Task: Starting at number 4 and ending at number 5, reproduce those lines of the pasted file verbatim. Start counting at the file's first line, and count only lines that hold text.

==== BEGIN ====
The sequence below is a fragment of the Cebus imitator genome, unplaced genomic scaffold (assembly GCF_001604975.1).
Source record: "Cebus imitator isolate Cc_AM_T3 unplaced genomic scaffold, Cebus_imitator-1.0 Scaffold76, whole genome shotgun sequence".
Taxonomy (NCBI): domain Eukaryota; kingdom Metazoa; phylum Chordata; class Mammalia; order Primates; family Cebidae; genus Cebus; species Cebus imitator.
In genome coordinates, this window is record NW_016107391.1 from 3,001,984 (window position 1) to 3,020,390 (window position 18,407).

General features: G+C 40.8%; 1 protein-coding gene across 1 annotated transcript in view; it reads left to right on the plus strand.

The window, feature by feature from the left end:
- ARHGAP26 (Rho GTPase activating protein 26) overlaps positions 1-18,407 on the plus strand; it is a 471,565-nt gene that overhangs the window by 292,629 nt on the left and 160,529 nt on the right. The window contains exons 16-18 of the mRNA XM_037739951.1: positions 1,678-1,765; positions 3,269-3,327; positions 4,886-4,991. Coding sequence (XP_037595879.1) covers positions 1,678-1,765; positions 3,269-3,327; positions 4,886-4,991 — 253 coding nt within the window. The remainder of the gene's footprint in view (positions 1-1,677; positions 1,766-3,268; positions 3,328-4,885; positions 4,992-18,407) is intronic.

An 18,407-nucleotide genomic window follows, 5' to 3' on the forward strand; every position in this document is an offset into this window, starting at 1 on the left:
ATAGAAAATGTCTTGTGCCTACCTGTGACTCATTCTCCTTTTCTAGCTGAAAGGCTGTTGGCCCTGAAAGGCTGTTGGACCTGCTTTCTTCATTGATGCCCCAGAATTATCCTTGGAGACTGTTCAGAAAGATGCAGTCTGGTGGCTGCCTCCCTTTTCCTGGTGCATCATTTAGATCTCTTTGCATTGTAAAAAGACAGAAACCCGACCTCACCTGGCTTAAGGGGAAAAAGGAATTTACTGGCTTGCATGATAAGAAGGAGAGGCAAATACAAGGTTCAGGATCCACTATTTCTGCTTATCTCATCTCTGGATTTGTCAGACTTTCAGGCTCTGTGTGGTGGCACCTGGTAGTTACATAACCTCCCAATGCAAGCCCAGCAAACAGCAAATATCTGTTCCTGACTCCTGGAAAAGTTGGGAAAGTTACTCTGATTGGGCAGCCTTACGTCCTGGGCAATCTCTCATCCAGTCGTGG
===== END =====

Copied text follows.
In genome coordinates, this window is record NW_016107391.1 from 3,001,984 (window position 1) to 3,020,390 (window position 18,407).

General features: G+C 40.8%; 1 protein-coding gene across 1 annotated transcript in view; it reads left to right on the plus strand.